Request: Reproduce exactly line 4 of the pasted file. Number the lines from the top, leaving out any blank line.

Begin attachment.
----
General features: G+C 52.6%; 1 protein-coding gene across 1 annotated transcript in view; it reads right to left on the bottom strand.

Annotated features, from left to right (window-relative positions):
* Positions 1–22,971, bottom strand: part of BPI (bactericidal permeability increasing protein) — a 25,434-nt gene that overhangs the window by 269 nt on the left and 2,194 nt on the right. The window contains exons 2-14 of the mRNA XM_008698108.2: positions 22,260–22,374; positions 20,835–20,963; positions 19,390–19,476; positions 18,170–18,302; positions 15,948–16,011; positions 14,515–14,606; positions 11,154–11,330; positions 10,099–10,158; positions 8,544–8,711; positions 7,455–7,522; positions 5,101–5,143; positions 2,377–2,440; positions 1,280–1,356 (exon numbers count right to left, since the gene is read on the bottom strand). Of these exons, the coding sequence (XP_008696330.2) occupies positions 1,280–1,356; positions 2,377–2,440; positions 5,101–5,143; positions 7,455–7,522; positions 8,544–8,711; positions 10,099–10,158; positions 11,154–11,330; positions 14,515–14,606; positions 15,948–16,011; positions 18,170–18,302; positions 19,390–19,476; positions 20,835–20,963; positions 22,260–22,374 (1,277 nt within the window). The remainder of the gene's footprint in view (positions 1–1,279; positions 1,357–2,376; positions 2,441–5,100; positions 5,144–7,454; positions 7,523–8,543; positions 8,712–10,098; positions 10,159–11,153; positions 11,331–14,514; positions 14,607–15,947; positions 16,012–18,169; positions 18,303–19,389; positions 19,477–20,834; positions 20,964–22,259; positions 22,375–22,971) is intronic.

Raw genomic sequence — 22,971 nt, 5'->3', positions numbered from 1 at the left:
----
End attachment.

Raw genomic sequence — 22,971 nt, 5'->3', positions numbered from 1 at the left: